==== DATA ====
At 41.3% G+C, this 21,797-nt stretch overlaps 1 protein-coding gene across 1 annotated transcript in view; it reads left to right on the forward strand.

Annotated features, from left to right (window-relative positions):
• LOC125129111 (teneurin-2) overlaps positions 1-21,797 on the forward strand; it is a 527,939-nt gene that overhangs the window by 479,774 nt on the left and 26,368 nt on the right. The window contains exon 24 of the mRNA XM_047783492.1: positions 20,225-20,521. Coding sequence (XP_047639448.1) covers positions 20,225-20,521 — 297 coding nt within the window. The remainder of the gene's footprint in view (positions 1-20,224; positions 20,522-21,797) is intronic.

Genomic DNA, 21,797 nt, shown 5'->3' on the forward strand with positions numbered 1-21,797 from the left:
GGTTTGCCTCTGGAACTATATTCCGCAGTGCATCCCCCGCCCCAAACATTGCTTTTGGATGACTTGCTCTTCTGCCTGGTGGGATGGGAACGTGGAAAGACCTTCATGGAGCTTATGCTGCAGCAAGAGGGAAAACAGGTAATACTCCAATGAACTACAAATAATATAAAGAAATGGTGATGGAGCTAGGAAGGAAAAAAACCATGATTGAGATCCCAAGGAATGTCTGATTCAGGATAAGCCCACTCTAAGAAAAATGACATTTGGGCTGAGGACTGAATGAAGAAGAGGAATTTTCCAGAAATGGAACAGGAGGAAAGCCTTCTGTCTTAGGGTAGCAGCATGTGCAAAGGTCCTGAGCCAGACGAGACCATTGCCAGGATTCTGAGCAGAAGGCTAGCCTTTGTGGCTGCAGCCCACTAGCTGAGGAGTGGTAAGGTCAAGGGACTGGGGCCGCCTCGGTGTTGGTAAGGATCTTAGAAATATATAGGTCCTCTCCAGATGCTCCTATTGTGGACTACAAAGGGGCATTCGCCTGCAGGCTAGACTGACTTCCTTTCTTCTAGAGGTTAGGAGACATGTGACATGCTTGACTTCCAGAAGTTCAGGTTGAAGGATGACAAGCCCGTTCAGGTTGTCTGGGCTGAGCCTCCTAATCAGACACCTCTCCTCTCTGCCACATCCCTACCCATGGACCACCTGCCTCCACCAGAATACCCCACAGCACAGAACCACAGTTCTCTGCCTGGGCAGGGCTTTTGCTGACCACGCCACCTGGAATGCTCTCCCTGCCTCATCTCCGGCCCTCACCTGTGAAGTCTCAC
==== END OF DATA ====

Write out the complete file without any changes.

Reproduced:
At 41.3% G+C, this 21,797-nt stretch overlaps 1 protein-coding gene across 1 annotated transcript in view; it reads left to right on the forward strand.

Annotated features, from left to right (window-relative positions):
• LOC125129111 (teneurin-2) overlaps positions 1-21,797 on the forward strand; it is a 527,939-nt gene that overhangs the window by 479,774 nt on the left and 26,368 nt on the right. The window contains exon 24 of the mRNA XM_047783492.1: positions 20,225-20,521. Coding sequence (XP_047639448.1) covers positions 20,225-20,521 — 297 coding nt within the window. The remainder of the gene's footprint in view (positions 1-20,224; positions 20,522-21,797) is intronic.

Genomic DNA, 21,797 nt, shown 5'->3' on the forward strand with positions numbered 1-21,797 from the left:
GGTTTGCCTCTGGAACTATATTCCGCAGTGCATCCCCCGCCCCAAACATTGCTTTTGGATGACTTGCTCTTCTGCCTGGTGGGATGGGAACGTGGAAAGACCTTCATGGAGCTTATGCTGCAGCAAGAGGGAAAACAGGTAATACTCCAATGAACTACAAATAATATAAAGAAATGGTGATGGAGCTAGGAAGGAAAAAAACCATGATTGAGATCCCAAGGAATGTCTGATTCAGGATAAGCCCACTCTAAGAAAAATGACATTTGGGCTGAGGACTGAATGAAGAAGAGGAATTTTCCAGAAATGGAACAGGAGGAAAGCCTTCTGTCTTAGGGTAGCAGCATGTGCAAAGGTCCTGAGCCAGACGAGACCATTGCCAGGATTCTGAGCAGAAGGCTAGCCTTTGTGGCTGCAGCCCACTAGCTGAGGAGTGGTAAGGTCAAGGGACTGGGGCCGCCTCGGTGTTGGTAAGGATCTTAGAAATATATAGGTCCTCTCCAGATGCTCCTATTGTGGACTACAAAGGGGCATTCGCCTGCAGGCTAGACTGACTTCCTTTCTTCTAGAGGTTAGGAGACATGTGACATGCTTGACTTCCAGAAGTTCAGGTTGAAGGATGACAAGCCCGTTCAGGTTGTCTGGGCTGAGCCTCCTAATCAGACACCTCTCCTCTCTGCCACATCCCTACCCATGGACCACCTGCCTCCACCAGAATACCCCACAGCACAGAACCACAGTTCTCTGCCTGGGCAGGGCTTTTGCTGACCACGCCACCTGGAATGCTCTCCCTGCCTCATCTCCGGCCCTCACCTGTGAAGTCTCAC